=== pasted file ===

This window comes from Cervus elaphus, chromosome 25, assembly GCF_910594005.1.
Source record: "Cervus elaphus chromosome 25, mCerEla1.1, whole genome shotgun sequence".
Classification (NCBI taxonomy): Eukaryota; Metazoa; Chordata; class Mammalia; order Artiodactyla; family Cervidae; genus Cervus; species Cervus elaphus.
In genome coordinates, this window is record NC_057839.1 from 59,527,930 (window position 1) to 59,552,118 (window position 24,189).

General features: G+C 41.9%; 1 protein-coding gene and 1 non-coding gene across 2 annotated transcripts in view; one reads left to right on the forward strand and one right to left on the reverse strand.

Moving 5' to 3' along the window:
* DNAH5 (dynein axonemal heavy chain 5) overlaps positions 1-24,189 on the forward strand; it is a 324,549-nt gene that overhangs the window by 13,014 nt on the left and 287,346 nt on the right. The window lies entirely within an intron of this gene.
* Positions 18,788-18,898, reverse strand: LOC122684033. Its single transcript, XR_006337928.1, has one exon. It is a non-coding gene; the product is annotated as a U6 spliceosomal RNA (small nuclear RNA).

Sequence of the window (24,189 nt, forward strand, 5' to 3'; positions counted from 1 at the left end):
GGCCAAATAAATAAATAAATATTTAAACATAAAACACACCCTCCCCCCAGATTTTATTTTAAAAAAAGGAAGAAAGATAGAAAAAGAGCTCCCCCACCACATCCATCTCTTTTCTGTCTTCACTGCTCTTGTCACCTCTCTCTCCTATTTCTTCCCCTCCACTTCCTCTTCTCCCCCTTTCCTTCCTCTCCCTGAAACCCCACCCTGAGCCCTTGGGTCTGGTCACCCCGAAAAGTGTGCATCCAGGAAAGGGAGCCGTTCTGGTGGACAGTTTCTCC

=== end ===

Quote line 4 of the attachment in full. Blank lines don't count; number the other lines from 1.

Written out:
In genome coordinates, this window is record NC_057839.1 from 59,527,930 (window position 1) to 59,552,118 (window position 24,189).